French furniture and industrial designer Pierre Paulin did not get off to an auspicious start: after failing his Baccalauréat (the end of high school exams that determine whether or not a student goes on to university studies), he trained as a ceramist in Vallaurius and then as a stone-carver in Burgundy. But when he got into a fight that injured his right arm, his dreams of being a sculptor came to an end. Yet he found himself later working at Gascoin, then Thonet (previously here) and then Artifort where he gained international fame for the creation of his Mushroom chair in 1960 and his Ribbon chair in 1966 (this will be featured later in an installation of Know Your Chairs).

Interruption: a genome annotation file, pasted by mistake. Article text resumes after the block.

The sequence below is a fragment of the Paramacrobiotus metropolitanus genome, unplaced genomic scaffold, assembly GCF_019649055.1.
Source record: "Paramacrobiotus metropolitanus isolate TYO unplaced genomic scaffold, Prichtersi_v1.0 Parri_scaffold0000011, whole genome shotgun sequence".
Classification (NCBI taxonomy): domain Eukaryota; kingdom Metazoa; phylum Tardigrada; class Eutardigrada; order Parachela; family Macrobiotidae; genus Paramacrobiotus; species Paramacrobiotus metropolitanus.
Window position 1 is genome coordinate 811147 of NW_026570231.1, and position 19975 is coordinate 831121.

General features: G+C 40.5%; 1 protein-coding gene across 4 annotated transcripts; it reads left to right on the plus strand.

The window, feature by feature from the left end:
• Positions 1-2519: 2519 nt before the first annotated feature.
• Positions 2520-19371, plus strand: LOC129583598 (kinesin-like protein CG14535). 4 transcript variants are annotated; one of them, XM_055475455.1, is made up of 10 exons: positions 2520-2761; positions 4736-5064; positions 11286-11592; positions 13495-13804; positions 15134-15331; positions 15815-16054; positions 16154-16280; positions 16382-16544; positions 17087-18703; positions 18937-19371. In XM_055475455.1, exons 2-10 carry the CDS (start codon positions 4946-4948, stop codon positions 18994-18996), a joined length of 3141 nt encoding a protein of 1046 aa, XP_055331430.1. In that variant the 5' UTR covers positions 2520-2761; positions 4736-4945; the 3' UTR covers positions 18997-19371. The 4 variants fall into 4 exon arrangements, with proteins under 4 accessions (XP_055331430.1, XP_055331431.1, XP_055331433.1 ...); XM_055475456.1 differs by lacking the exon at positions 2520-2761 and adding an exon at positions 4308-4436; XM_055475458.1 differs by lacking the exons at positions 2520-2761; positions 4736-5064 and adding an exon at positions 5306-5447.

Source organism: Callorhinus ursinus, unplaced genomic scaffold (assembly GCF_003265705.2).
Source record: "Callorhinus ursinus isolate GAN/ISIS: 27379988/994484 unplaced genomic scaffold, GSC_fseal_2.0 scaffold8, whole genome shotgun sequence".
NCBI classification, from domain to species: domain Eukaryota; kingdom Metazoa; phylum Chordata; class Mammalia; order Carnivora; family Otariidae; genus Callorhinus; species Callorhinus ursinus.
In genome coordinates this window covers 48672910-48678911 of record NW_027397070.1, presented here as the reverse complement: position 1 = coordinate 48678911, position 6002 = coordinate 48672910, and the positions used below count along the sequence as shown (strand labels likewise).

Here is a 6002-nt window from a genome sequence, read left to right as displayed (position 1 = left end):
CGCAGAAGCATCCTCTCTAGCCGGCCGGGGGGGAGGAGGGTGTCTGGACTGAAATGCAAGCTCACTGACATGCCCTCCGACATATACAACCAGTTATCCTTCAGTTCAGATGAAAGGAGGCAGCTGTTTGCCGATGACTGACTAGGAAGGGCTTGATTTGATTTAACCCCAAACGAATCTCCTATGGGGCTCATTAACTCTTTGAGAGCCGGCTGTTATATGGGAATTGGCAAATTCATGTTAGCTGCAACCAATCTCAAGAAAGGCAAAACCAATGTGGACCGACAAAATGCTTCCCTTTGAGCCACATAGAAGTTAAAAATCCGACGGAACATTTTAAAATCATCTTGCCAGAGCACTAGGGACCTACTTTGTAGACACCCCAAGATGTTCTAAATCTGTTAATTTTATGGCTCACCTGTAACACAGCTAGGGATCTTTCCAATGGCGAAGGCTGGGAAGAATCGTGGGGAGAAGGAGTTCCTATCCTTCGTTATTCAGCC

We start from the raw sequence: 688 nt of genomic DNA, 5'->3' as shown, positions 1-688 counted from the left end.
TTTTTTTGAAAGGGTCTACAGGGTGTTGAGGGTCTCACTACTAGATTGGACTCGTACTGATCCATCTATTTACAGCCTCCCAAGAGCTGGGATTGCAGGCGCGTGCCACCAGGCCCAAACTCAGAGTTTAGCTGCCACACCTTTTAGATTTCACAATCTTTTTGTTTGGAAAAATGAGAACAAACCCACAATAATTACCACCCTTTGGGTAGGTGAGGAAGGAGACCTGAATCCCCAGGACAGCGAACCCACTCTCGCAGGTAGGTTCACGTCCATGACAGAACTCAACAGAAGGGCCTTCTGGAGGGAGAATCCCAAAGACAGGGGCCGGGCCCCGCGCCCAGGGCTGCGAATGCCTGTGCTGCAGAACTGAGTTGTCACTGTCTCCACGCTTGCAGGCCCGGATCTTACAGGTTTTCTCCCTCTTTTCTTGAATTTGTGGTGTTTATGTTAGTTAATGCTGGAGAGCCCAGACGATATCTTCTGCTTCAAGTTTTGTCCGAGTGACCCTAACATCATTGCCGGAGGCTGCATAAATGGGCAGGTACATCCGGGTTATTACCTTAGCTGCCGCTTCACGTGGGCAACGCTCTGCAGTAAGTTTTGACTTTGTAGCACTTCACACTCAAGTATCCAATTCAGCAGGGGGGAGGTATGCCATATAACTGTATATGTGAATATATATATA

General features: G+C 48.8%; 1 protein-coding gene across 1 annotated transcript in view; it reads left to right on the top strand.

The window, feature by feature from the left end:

Then in 1969, he was commissioned by Jean Coural, head of the Mobilier National, an agency of the French Ministry of Culture, to redesign four rooms in President Georges Pompidou’s private apartment in the Élysée Palace. Paulin proceeded to cover the Napoléon III giltwood-paneled walls entirely in beige fabric and bring in newly designed pouf-style sofas and chairs, which became known as the Élysée collection. The sofas and chairs were molded from strips of wood wrapped in foam and upholstered in leather.
The sofa, alternatively called the Pumpkin (look at the shape) or the Alpha (after the Alpha manufacturing company that made the originals), was in brief production until 1973 but did not really gain a cult following until the early 2000s. The rarity of the originals makes them highly sought after for high price tags, but fear not, Ralph Pucci has brought the Alpha sofa back into production!